Resumes or CVs are required for all degree applicants and CVs are required for Visiting Scholar applicants.
Applicants to the M. ARCH, M.S. HP, M.S. UP, M.S. CCCP, and M.S. RED* programs must take the GRE.
Applicants should contact ETS to have official test scores sent to the GSAPP Admissions Office via Institution Code 2164. GRE scores are valid for five years after the test date. At this time there is no minimum required GRE score for admission.
All applicants whose native language is not English must submit TOEFL scores (with the exception of Introduction to Architecture applicants). At this time there is no minimum TOEFL score required for admission.
International students who have successfully completed two years of study in an English-speaking institution may waive the TOEFL exam requirement provided they can submit relevant transcripts.
Applicants should contact ETS to have official test scores sent to the GSAPP Admissions Office via Institution Code 2164, Dept. Code 12. TOEFL scores are valid for two years after the test date.
We do not accept the TOEFL ITP. We do not accept the IELTS in lieu of the TOEFL.
8.- Dual Degree Option
The following programs are approved for dual degree within GSAPP: – M. ARCH & M.S. CCCP – M. ARCH & M.S. UP – M. ARCH & M.S. HP – M. ARCH & M.S. RED – M.S. UP & M.S. HP – M.S. UP & M.S. RED – M.S. HP & M.S. RED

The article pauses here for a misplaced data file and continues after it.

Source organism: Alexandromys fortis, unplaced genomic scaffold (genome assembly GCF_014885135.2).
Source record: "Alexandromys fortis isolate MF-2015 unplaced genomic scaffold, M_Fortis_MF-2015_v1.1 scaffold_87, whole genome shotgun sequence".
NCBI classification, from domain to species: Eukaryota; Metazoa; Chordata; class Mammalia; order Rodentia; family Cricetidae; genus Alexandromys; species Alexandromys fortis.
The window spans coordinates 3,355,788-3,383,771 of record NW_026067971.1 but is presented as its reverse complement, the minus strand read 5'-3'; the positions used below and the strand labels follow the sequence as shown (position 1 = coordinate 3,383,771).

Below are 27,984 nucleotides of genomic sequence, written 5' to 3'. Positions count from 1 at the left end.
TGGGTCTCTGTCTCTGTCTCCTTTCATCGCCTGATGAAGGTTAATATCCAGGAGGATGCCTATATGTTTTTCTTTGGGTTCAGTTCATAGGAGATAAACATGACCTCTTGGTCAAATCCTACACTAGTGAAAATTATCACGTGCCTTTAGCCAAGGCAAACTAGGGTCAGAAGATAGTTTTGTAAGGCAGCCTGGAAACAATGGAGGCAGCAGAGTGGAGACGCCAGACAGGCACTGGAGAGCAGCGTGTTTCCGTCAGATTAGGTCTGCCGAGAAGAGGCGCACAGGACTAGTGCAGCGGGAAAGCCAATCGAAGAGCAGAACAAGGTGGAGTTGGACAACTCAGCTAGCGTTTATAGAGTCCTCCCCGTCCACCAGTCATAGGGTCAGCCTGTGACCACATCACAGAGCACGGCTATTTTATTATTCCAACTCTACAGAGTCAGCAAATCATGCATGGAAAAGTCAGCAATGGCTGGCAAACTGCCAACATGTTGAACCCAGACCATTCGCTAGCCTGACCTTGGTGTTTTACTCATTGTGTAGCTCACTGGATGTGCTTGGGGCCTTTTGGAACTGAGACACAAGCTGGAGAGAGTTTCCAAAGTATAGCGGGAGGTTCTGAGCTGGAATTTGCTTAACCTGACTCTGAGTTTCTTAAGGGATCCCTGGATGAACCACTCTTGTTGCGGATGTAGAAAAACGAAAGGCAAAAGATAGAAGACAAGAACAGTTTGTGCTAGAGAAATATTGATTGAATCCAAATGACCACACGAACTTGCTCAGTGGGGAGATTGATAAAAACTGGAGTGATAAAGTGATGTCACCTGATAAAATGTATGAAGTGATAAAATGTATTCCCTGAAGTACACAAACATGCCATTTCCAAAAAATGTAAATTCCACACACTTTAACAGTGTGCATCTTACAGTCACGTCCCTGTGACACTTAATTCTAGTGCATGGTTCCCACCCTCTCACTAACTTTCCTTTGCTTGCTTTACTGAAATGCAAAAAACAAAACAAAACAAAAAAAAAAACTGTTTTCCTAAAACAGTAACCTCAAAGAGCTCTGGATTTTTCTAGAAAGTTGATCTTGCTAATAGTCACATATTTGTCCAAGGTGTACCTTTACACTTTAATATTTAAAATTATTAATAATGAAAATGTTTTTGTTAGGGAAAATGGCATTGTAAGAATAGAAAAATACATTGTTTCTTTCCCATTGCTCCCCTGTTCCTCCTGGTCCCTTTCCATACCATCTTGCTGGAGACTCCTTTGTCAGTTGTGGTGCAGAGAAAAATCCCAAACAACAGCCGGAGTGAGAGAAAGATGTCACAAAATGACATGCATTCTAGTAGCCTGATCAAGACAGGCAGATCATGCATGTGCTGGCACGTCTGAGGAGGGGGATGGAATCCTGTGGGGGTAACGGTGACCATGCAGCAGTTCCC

The following programs are approved for dual degree with other schools at Columbia: – M.S. UP & Master of Business Administration (with the Business School) – M.S. UP & Juris Doctor (with the School of Law) – M.S. UP & Master of Science in Social Work (with the School of Social Work – M.S. UP & Master of Science in Public Health (with the Mailman School of Public Health) – M.S. UP & Master of International Affairs (with the School of International and Public Affairs)
Program requirements, including suggested course sequences can be found here.
9.- Application Status
Prospective students are strongly encouraged to review application policies and procedures before submitting an online application. The GSAPP only accepts applications online.
Applicants may check the status of their application after submission by logging into their account with their email address and password and reviewing the status page.